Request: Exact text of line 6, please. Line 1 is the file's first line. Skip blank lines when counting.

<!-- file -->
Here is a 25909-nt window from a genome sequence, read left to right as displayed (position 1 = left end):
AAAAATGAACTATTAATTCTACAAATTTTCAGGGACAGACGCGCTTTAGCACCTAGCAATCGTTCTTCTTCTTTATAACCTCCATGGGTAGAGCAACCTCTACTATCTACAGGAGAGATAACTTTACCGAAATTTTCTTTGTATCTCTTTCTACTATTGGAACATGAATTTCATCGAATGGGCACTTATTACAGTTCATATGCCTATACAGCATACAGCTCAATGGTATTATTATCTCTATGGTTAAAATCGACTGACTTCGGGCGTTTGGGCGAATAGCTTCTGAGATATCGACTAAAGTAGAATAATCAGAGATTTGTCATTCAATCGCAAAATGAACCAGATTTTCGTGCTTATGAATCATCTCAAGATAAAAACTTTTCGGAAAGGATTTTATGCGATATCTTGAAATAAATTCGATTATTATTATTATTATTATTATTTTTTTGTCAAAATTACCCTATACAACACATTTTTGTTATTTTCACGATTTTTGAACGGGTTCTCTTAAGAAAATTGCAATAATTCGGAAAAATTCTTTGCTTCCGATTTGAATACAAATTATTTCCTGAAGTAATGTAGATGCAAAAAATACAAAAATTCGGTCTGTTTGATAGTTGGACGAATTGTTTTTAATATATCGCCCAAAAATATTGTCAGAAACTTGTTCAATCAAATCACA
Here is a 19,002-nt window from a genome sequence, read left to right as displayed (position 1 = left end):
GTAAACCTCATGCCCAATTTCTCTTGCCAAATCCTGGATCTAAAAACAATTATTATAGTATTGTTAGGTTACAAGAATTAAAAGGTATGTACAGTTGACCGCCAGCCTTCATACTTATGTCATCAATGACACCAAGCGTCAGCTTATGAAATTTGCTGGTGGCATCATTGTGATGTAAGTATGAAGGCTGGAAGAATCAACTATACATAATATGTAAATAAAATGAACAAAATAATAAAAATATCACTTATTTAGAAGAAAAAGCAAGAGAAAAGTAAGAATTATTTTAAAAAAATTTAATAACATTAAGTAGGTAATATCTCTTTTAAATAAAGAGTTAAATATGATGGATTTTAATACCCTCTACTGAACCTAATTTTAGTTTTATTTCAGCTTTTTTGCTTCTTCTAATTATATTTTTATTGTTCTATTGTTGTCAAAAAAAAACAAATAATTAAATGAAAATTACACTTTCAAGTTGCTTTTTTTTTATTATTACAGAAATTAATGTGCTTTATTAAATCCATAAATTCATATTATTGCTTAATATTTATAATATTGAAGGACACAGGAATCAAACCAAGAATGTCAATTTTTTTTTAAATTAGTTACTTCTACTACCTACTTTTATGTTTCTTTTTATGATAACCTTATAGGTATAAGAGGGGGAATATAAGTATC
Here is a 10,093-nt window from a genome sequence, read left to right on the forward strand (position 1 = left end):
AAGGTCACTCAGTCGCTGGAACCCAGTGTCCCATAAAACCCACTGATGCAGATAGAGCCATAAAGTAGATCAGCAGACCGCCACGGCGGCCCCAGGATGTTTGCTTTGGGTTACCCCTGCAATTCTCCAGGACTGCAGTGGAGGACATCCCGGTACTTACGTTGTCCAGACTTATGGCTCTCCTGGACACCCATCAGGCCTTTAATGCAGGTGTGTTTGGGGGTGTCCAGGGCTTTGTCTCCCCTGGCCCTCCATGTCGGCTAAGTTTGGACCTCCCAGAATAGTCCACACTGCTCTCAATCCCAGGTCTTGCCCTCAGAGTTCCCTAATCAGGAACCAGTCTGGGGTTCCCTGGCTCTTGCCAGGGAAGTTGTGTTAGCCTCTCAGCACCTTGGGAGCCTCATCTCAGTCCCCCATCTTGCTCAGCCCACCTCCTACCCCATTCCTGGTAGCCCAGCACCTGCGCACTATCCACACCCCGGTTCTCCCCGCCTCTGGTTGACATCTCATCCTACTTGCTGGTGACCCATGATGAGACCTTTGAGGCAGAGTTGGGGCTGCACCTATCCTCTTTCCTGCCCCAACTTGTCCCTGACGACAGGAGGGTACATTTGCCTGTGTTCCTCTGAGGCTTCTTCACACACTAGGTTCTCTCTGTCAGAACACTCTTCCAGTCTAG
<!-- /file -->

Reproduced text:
AAGGTCACTCAGTCGCTGGAACCCAGTGTCCCATAAAACCCACTGATGCAGATAGAGCCATAAAGTAGATCAGCAGACCGCCACGGCGGCCCCAGGATGTTTGCTTTGGGTTACCCCTGCAATTCTCCAGGACTGCAGTGGAGGACATCCCGGTACTTACGTTGTCCAGACTTATGGCTCTCCTGGACACCCATCAGGCCTTTAATGCAGGTGTGTTTGGGGGTGTCCAGGGCTTTGTCTCCCCTGGCCCTCCATGTCGGCTAAGTTTGGACCTCCCAGAATAGTCCACACTGCTCTCAATCCCAGGTCTTGCCCTCAGAGTTCCCTAATCAGGAACCAGTCTGGGGTTCCCTGGCTCTTGCCAGGGAAGTTGTGTTAGCCTCTCAGCACCTTGGGAGCCTCATCTCAGTCCCCCATCTTGCTCAGCCCACCTCCTACCCCATTCCTGGTAGCCCAGCACCTGCGCACTATCCACACCCCGGTTCTCCCCGCCTCTGGTTGACATCTCATCCTACTTGCTGGTGACCCATGATGAGACCTTTGAGGCAGAGTTGGGGCTGCACCTATCCTCTTTCCTGCCCCAACTTGTCCCTGACGACAGGAGGGTACATTTGCCTGTGTTCCTCTGAGGCTTCTTCACACACTAGGTTCTCTCTGTCAGAACACTCTTCCAGTCTAG